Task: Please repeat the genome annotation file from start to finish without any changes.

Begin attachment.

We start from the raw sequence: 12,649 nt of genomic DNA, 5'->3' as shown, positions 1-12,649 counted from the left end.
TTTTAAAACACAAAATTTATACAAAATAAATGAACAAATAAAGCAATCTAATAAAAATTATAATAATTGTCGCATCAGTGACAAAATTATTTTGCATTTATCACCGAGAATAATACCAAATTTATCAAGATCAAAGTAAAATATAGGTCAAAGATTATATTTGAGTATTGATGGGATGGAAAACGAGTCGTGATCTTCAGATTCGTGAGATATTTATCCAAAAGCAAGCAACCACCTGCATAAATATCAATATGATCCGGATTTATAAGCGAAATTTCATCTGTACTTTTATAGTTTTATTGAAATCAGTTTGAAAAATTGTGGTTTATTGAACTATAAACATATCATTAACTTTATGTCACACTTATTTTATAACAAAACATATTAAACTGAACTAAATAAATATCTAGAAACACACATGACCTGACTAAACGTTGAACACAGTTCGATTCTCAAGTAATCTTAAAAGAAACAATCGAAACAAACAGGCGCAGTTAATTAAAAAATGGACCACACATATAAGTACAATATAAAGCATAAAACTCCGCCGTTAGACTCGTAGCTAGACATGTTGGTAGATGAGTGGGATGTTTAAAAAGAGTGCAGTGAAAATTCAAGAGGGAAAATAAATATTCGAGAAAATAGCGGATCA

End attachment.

We start from the raw sequence: 12,649 nt of genomic DNA, 5'->3' as shown, positions 1-12,649 counted from the left end.
TTTTAAAACACAAAATTTATACAAAATAAATGAACAAATAAAGCAATCTAATAAAAATTATAATAATTGTCGCATCAGTGACAAAATTATTTTGCATTTATCACCGAGAATAATACCAAATTTATCAAGATCAAAGTAAAATATAGGTCAAAGATTATATTTGAGTATTGATGGGATGGAAAACGAGTCGTGATCTTCAGATTCGTGAGATATTTATCCAAAAGCAAGCAACCACCTGCATAAATATCAATATGATCCGGATTTATAAGCGAAATTTCATCTGTACTTTTATAGTTTTATTGAAATCAGTTTGAAAAATTGTGGTTTATTGAACTATAAACATATCATTAACTTTATGTCACACTTATTTTATAACAAAACATATTAAACTGAACTAAATAAATATCTAGAAACACACATGACCTGACTAAACGTTGAACACAGTTCGATTCTCAAGTAATCTTAAAAGAAACAATCGAAACAAACAGGCGCAGTTAATTAAAAAATGGACCACACATATAAGTACAATATAAAGCATAAAACTCCGCCGTTAGACTCGTAGCTAGACATGTTGGTAGATGAGTGGGATGTTTAAAAAGAGTGCAGTGAAAATTCAAGAGGGAAAATAAATATTCGAGAAAATAGCGGATCA